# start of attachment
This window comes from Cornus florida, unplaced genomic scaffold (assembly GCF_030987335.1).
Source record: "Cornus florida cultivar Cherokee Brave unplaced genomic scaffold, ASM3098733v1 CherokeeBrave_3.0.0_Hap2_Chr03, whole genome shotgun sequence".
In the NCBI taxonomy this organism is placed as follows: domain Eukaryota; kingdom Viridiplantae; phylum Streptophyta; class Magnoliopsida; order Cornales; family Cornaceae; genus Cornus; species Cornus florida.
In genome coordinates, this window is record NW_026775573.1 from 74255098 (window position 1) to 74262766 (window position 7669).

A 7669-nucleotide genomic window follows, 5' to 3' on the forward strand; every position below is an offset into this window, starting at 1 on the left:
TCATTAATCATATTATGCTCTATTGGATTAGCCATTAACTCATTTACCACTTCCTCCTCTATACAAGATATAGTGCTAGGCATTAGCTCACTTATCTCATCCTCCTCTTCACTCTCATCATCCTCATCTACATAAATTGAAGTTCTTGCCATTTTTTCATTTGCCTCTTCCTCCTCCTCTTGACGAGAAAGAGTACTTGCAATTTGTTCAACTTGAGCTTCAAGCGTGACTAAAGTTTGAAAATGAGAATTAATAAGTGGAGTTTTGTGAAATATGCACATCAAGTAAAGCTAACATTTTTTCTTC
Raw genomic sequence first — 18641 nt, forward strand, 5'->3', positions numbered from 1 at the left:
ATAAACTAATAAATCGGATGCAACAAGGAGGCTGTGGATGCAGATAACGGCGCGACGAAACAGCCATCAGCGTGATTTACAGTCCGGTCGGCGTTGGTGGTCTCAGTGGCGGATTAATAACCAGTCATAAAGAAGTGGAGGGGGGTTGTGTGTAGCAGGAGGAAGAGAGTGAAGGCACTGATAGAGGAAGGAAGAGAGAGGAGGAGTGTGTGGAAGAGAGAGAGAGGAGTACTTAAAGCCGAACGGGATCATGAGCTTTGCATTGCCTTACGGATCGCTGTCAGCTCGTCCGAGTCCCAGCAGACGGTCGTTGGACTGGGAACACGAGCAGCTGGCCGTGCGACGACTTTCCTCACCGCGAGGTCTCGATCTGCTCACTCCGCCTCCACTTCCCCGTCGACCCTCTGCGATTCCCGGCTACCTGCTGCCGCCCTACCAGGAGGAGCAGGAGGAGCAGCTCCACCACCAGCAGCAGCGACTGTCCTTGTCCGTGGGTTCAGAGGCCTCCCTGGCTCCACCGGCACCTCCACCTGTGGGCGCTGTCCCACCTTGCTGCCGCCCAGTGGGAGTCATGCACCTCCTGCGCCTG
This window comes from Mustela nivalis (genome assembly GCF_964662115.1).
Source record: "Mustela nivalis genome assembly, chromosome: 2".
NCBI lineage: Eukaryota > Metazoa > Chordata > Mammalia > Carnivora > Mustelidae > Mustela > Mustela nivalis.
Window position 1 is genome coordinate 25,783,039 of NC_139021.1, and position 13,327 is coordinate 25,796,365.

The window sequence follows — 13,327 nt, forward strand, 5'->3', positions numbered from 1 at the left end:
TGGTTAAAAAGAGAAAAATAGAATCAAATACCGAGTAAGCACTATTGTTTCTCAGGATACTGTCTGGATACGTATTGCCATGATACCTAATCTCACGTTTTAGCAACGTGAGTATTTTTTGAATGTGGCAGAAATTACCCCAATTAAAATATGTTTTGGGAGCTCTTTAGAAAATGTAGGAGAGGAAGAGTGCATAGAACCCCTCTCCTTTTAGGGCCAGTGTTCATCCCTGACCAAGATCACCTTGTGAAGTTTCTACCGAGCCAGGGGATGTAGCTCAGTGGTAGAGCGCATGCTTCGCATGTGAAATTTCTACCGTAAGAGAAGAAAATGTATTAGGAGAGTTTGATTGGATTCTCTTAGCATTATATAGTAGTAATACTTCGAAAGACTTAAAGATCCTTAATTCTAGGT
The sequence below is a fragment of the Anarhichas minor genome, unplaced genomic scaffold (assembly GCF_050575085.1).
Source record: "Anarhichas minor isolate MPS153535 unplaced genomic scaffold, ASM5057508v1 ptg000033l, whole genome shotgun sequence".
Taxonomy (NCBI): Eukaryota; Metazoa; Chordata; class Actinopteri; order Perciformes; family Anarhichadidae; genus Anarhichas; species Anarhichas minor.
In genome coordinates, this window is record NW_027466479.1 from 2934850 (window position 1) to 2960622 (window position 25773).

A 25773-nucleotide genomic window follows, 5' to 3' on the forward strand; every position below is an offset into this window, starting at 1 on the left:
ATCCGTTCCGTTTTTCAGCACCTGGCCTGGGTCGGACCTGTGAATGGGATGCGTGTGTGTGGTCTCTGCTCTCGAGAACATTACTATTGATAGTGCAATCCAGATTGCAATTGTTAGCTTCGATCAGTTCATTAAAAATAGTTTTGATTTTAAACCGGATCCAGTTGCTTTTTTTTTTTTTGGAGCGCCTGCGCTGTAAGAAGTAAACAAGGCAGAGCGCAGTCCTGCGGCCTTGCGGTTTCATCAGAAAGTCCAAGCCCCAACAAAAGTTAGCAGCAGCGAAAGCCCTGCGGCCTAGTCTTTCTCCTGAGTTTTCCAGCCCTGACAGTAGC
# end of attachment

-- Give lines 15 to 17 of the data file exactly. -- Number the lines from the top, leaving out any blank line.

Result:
The sequence below is a fragment of the Anarhichas minor genome, unplaced genomic scaffold (assembly GCF_050575085.1).
Source record: "Anarhichas minor isolate MPS153535 unplaced genomic scaffold, ASM5057508v1 ptg000033l, whole genome shotgun sequence".
Taxonomy (NCBI): Eukaryota; Metazoa; Chordata; class Actinopteri; order Perciformes; family Anarhichadidae; genus Anarhichas; species Anarhichas minor.